from The American Heritage® Dictionary of the English Language, 4th Edition
- n. Magnetic levitation.
from Wiktionary, Creative Commons Attribution/Share-Alike License
- adj. Describing a train, system, etc, that operates by magnetic levitation.
- n. A train propelled by magnetic levitation.
from WordNet 3.0 Copyright 2006 by Princeton University. All rights reserved.
- n. high-speed rail technology; train is suspended on a magnetic cushion above a magnetized track and so travels free of friction
In truth, "levitating" trains really do exist - but they are properly called maglev trains, and they are high-tech marvels.
The levitating train, known as maglev, was mocked earlier this year as the "Sin Express" by Republicans in Congress critical of $8 billion in high-speed rail funding included in the economic stimulus package.
The damnable things include that the US DOT repeatedly fucked over the people who are core inventors and designers for maglev, which is why the highest speed trains are in Eurasia.
Shanghai already has the fastest "maglev" train, shorthand for the German-built "magnetic levitation" technology that propels the wheel-less train using a series of powerful magnets on a track.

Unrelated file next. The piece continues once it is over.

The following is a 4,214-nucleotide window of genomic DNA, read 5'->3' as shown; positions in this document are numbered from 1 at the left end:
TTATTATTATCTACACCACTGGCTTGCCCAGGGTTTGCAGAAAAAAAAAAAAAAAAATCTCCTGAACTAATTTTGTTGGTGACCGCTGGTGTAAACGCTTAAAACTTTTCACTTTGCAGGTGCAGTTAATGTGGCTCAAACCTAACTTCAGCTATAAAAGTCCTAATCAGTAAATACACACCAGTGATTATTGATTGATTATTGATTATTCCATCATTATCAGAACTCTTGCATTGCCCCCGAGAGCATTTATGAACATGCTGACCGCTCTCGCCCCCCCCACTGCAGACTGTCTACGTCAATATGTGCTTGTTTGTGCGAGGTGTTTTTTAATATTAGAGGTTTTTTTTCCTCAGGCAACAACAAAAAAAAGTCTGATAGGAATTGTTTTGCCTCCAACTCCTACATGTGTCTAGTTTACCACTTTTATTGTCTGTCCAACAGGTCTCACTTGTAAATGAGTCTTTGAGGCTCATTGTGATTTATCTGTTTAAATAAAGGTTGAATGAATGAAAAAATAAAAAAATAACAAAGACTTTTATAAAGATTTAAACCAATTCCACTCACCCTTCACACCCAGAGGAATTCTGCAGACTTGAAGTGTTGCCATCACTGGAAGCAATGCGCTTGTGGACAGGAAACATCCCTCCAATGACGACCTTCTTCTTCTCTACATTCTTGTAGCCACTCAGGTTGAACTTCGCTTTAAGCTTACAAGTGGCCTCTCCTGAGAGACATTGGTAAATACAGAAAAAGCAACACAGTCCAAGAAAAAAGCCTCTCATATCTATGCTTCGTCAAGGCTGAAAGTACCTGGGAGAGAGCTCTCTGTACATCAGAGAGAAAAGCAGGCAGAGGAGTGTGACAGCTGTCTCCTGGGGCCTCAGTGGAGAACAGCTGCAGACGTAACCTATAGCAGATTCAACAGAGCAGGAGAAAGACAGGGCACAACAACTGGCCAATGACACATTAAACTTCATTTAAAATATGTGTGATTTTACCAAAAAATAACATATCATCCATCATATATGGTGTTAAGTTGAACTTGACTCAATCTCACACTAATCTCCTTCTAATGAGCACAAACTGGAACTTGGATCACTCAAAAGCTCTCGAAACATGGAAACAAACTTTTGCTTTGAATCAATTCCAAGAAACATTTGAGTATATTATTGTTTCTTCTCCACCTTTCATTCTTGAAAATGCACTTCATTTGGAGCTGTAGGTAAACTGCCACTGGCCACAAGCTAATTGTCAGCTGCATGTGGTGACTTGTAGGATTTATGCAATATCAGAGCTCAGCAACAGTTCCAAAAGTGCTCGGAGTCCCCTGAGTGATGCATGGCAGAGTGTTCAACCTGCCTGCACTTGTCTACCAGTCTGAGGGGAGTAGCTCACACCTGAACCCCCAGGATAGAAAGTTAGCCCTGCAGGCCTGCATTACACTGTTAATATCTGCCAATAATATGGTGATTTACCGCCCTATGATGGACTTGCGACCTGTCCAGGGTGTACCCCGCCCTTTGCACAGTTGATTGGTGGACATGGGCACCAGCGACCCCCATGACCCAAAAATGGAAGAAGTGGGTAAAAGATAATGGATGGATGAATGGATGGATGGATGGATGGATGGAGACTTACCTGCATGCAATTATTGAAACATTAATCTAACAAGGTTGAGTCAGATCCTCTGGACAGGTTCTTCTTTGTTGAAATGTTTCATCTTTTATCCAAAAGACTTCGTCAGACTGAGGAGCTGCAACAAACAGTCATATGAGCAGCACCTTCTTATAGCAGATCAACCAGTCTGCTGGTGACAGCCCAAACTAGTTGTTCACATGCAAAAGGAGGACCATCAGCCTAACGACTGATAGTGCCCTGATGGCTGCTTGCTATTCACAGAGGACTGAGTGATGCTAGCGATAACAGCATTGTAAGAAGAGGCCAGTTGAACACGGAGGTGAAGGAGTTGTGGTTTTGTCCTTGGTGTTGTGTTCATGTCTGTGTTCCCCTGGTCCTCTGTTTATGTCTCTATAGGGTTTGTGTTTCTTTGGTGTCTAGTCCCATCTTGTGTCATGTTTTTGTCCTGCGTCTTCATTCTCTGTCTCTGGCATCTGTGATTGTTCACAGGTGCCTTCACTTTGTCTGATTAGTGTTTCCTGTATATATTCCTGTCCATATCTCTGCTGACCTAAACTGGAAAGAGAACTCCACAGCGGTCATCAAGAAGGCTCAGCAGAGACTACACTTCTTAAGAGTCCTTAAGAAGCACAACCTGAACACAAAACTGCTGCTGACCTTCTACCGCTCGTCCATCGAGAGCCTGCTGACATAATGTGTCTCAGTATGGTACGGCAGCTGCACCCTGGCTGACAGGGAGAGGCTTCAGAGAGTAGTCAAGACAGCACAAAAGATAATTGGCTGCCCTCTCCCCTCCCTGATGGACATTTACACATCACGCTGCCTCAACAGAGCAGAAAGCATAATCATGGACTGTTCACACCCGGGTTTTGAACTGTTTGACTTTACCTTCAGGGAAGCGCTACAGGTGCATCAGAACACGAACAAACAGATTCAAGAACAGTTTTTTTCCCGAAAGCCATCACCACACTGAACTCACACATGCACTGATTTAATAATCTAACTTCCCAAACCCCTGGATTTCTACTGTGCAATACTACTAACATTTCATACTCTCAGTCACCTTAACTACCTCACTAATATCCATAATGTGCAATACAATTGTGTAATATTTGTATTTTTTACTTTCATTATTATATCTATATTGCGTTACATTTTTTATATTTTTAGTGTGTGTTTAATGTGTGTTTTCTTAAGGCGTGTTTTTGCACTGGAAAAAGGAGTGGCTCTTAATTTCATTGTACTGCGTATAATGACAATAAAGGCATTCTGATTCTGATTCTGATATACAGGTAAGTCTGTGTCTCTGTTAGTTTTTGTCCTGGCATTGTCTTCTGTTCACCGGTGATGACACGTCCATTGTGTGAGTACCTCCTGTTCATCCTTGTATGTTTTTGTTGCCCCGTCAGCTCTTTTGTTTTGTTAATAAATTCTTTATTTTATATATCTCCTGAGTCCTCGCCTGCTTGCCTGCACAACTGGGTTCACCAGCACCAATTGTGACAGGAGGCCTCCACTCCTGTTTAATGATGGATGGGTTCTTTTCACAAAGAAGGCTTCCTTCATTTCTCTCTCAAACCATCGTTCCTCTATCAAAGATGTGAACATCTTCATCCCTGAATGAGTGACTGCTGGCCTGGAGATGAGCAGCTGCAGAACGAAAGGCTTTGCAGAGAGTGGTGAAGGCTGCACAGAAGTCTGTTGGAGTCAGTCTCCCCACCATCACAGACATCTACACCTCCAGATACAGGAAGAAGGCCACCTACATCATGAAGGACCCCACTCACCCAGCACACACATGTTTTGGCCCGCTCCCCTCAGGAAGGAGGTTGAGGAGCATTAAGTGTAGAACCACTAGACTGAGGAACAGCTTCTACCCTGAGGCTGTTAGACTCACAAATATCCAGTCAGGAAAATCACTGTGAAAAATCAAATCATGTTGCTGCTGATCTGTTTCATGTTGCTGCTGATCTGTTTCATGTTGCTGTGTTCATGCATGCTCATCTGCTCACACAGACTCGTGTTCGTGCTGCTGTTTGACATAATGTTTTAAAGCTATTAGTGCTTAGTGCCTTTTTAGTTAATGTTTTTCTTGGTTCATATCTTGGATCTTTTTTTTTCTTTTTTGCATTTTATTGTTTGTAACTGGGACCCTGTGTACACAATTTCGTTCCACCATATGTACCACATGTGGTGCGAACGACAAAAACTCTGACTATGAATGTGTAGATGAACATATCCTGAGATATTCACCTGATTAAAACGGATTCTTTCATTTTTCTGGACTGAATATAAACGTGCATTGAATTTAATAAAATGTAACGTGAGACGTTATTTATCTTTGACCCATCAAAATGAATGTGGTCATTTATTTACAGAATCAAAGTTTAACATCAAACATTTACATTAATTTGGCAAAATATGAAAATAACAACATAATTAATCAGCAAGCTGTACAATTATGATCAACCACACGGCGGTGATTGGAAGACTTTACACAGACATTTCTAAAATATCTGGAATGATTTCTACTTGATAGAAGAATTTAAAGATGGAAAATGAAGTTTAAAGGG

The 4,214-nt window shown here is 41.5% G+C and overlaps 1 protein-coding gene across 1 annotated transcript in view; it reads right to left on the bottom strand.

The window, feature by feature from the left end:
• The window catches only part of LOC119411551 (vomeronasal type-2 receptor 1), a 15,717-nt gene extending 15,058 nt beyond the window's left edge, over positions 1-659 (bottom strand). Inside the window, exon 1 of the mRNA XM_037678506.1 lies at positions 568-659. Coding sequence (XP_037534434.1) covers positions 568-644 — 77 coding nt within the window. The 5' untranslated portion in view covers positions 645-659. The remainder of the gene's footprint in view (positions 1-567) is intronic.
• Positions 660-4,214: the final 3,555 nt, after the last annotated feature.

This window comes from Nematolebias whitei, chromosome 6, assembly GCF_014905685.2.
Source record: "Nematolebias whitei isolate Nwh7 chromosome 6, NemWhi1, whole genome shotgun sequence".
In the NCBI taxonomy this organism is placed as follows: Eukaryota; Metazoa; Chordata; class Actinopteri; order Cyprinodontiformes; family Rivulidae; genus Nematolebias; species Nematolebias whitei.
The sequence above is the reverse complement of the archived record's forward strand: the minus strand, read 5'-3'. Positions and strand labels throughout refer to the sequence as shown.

A high-speed train between Las Vegas and LA seems like a no brainer with some kind of maglev train like the one I took recently in Shanghai, which travels up to 268 MPH and averages 160 MPH throughout.
Shanghai protest against fast train SHANGHAI -- Police broke up a demonstration against a planned extension of Shanghai's high-speed "maglev" train line yesterday, removing dozens of protesters from one of the city's most crowded shopping streets.
On Dec. 25, it unveiled plans to invest 5.1 trillion yen ($49.32 billion) over two decades on a high-speed "maglev," or magnetic levitation, train project.
Chinese Protest Maglev Train Police broke up a demonstration against a planned extension of Shanghai's high-speed "maglev" train line yesterday, removing dozens of protesters from one of the city's most crowded shopping streets.
Foods and beverages, such as cheese and milk, may be tested for their fat content in the future with a new sensor that uses magnetic levitation, or "maglev," the technology that allows high-speed trains to float above the tracks.
Scientists are reporting development of a new use for magnetic levitation, or "maglev," the futuristic technology best known for enabling high-speed passenger trains to float above the tracks.
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